Directed evolution of chemotaxis inhibitory protein of Staphylococcus aureus generates biologically functional variants with reduced interaction with human antibodies
Research output: Contribution to journal › Article
Chemotaxis inhibitory protein of Staphylococcus aureus (CHIPS) is a protein that binds and blocks the C5a receptor (C5aR) and formylated peptide receptor, thereby inhibiting the immune cell recruitment associated with inflammation. If CHIPS was less reactive with existing human antibodies, it would be a promising anti-inflammatory drug candidate. Therefore, we applied directed evolution and computational/rational design to the CHIPS gene in order to generate new CHIPS variants displaying lower interaction with human IgG, yet retaining biological function. The optimization was performed in four rounds: one round of random mutagenesis to add diversity into the CHIPS gene and three rounds of DNA recombination by Fragment INduced Diversity (FIND((R))). Every round was screened by phage selection and/or ELISA for decreased interaction with human IgG and retained C5aR binding. The mean binding of human anti-CHIPS IgG decreased with every round of evolution. For further optimization, new amino acid substitutions were introduced by rational design, based on the mutations identified during directed evolution. Finally, seven CHIPS variants with low interaction with human IgG and retained C5aR blocking capacity could be identified.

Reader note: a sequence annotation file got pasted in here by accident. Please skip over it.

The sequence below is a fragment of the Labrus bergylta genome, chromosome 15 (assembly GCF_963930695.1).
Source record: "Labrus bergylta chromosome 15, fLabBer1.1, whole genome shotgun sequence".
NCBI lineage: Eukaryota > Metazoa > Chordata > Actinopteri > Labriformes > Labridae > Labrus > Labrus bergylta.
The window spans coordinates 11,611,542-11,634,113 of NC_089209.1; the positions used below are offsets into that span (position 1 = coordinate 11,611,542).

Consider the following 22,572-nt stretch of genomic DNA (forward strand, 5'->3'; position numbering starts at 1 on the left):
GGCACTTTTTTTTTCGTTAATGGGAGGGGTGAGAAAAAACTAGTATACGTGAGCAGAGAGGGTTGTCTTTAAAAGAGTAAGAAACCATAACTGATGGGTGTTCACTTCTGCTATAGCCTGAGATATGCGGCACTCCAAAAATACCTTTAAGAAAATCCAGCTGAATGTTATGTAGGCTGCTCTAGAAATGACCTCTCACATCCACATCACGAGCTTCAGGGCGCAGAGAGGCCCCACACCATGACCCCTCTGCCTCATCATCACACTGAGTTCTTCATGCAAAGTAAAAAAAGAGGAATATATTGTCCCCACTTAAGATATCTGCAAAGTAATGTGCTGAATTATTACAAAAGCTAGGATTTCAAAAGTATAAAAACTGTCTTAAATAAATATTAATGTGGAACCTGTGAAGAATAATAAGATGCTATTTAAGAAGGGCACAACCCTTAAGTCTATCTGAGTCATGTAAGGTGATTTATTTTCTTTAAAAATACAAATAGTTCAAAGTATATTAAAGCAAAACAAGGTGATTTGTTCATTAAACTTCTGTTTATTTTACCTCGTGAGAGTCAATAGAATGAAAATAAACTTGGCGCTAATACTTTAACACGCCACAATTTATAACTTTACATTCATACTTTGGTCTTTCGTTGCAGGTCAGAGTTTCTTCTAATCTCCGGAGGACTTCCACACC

|Research areas and keywords||
Subject classification (UKÄ) – MANDATORY
|Journal||Protein Engineering Design & Selection|
|Publication status||Published - 2010|